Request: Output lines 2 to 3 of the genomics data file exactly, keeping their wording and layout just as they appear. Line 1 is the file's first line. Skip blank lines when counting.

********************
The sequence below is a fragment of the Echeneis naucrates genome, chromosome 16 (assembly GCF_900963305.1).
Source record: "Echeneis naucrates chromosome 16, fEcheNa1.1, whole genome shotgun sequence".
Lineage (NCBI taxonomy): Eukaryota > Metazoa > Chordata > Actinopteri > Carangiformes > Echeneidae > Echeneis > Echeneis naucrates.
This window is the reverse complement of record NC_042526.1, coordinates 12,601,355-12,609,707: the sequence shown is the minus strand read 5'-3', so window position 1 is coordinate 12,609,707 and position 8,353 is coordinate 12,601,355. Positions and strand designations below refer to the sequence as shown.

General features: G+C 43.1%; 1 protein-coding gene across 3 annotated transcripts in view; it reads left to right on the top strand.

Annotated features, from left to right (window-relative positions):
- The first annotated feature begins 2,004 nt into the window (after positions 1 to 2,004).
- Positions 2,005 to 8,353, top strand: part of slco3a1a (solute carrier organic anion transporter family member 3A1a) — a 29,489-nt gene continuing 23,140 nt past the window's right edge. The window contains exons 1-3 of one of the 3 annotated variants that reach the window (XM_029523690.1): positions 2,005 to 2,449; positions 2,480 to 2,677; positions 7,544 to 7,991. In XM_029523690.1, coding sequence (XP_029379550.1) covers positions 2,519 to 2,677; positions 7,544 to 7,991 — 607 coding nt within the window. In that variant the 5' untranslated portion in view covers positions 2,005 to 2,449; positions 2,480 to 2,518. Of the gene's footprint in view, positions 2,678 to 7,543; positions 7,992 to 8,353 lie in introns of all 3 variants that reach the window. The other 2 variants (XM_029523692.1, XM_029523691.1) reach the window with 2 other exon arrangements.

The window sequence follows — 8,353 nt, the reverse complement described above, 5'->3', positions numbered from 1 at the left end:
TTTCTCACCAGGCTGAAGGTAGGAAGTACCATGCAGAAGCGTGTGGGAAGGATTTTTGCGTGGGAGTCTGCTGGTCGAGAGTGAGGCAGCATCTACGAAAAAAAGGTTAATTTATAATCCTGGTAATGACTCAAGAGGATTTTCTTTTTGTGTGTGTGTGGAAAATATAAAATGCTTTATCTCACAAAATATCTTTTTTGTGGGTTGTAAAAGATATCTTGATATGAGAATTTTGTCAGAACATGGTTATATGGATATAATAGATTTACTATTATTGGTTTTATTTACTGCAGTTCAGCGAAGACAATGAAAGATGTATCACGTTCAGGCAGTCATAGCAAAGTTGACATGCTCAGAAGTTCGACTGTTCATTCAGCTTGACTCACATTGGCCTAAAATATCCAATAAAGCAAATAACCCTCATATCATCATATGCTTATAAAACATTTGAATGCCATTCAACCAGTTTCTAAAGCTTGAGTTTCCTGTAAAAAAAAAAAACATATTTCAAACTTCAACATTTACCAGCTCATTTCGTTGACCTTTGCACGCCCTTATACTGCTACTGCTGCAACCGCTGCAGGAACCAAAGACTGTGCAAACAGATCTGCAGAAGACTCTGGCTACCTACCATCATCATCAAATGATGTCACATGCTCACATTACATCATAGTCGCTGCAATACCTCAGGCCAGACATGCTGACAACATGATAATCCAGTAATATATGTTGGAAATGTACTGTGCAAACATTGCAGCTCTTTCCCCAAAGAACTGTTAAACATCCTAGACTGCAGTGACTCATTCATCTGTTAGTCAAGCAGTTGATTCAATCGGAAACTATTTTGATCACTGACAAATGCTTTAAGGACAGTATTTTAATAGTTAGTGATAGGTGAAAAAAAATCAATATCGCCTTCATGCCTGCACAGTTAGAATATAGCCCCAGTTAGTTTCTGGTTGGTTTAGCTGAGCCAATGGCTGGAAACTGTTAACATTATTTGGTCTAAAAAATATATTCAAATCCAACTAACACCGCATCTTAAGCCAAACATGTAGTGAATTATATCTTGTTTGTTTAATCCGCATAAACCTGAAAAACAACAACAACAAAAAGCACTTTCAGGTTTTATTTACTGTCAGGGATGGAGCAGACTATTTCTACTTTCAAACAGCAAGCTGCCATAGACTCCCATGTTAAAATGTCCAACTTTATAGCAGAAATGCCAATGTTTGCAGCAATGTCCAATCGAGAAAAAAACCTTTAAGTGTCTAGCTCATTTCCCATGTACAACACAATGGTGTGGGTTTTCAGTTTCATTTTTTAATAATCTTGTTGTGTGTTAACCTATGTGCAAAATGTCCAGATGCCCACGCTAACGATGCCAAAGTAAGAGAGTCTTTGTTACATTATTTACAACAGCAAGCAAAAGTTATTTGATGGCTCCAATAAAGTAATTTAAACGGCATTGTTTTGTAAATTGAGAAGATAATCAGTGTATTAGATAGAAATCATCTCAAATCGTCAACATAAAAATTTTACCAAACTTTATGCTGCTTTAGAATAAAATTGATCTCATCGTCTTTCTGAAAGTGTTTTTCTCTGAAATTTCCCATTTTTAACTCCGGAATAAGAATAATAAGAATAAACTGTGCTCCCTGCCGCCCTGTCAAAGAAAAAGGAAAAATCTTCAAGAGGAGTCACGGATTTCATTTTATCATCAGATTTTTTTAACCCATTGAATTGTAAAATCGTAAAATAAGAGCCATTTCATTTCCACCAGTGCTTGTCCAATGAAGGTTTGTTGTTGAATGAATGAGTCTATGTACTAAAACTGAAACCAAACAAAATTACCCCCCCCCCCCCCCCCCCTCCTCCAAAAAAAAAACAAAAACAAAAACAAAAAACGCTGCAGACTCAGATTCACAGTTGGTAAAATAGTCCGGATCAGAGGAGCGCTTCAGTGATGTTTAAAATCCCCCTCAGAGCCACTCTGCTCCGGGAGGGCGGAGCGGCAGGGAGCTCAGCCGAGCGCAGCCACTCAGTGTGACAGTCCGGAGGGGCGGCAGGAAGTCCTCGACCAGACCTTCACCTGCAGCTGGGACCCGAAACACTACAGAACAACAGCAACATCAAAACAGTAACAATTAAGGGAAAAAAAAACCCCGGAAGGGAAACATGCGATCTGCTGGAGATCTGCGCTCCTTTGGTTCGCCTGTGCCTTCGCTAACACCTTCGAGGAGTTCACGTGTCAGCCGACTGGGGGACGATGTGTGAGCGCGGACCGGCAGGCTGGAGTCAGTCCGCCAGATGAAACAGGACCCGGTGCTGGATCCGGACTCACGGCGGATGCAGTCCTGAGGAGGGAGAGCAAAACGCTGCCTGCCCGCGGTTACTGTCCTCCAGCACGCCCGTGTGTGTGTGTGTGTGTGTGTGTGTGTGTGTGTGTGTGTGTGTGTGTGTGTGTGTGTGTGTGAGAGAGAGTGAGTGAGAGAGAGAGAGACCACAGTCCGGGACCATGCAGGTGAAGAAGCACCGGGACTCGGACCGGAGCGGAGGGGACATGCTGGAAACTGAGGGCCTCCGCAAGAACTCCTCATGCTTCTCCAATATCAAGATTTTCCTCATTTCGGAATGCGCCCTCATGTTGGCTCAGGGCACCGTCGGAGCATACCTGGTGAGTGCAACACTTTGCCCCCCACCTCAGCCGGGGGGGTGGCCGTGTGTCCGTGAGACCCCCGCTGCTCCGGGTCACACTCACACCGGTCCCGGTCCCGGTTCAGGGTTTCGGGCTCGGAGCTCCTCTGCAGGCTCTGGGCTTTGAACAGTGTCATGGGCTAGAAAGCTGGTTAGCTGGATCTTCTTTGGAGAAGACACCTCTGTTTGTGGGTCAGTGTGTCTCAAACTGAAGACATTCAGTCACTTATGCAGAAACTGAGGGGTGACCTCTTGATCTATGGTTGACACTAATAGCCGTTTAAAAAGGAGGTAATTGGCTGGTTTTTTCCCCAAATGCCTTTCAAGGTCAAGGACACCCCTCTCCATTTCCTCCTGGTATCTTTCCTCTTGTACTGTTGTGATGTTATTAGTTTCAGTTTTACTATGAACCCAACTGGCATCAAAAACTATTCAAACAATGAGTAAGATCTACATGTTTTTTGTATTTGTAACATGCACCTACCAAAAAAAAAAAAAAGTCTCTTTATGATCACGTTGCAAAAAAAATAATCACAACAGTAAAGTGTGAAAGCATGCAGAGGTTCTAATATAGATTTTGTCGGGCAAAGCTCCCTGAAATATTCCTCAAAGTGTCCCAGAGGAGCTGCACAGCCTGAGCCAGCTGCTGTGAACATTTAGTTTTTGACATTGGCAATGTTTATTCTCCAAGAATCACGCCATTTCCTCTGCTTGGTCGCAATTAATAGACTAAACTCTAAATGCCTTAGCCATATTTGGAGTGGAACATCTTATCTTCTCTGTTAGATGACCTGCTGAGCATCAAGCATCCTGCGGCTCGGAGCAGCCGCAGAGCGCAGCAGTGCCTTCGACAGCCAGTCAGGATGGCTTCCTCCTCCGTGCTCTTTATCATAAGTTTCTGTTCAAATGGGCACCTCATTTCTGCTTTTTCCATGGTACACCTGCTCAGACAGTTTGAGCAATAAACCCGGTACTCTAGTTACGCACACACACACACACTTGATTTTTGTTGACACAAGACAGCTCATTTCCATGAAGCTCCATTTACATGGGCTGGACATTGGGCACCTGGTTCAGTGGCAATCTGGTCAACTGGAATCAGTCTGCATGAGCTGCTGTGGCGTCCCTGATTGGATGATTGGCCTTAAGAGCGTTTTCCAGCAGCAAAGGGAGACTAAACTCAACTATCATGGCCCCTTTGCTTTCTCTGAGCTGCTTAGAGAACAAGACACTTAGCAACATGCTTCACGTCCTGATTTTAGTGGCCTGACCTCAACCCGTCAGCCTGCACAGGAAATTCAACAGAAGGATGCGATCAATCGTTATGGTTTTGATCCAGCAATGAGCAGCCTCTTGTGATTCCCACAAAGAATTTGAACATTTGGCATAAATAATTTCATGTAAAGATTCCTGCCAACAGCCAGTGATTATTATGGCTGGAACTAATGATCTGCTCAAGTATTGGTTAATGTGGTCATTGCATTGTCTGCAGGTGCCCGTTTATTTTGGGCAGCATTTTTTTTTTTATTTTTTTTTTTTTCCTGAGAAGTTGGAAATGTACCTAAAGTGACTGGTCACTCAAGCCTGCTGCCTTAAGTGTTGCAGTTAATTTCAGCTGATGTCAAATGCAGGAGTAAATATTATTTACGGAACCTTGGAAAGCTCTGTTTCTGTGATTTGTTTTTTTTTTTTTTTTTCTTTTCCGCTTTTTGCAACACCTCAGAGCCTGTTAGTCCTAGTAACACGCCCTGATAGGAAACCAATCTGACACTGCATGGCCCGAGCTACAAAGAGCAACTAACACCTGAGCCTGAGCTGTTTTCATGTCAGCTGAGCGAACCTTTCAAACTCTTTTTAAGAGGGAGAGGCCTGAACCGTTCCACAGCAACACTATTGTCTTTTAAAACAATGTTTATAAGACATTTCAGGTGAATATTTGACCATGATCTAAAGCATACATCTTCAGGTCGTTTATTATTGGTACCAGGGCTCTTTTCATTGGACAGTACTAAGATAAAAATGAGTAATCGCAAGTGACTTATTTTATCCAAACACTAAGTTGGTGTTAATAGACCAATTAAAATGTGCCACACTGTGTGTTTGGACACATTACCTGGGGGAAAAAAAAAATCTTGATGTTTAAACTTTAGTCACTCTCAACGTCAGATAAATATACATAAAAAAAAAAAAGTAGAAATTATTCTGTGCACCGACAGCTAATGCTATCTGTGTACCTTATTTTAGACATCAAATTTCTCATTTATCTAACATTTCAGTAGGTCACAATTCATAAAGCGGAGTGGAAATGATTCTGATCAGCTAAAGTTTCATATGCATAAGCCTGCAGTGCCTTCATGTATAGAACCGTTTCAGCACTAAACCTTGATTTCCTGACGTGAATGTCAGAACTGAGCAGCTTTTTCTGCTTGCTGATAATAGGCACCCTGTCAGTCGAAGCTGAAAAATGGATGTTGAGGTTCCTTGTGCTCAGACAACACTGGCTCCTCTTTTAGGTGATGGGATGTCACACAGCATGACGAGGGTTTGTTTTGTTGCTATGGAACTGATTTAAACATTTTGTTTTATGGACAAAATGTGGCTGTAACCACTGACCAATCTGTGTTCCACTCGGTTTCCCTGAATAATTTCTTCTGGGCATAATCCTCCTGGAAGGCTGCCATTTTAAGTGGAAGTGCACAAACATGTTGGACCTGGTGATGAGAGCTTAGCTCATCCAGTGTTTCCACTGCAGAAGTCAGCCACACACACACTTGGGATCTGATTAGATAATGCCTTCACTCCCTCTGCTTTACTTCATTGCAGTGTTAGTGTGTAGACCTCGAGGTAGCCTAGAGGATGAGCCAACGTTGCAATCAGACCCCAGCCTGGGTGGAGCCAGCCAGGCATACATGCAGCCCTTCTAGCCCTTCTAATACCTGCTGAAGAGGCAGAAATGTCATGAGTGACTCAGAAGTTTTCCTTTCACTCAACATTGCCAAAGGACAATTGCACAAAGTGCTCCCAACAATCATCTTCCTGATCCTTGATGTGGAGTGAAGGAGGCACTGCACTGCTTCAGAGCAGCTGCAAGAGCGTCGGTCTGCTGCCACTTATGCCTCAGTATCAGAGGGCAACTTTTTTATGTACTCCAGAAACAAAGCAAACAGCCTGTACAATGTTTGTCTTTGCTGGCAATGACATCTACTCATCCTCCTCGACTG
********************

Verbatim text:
Source record: "Echeneis naucrates chromosome 16, fEcheNa1.1, whole genome shotgun sequence".
Lineage (NCBI taxonomy): Eukaryota > Metazoa > Chordata > Actinopteri > Carangiformes > Echeneidae > Echeneis > Echeneis naucrates.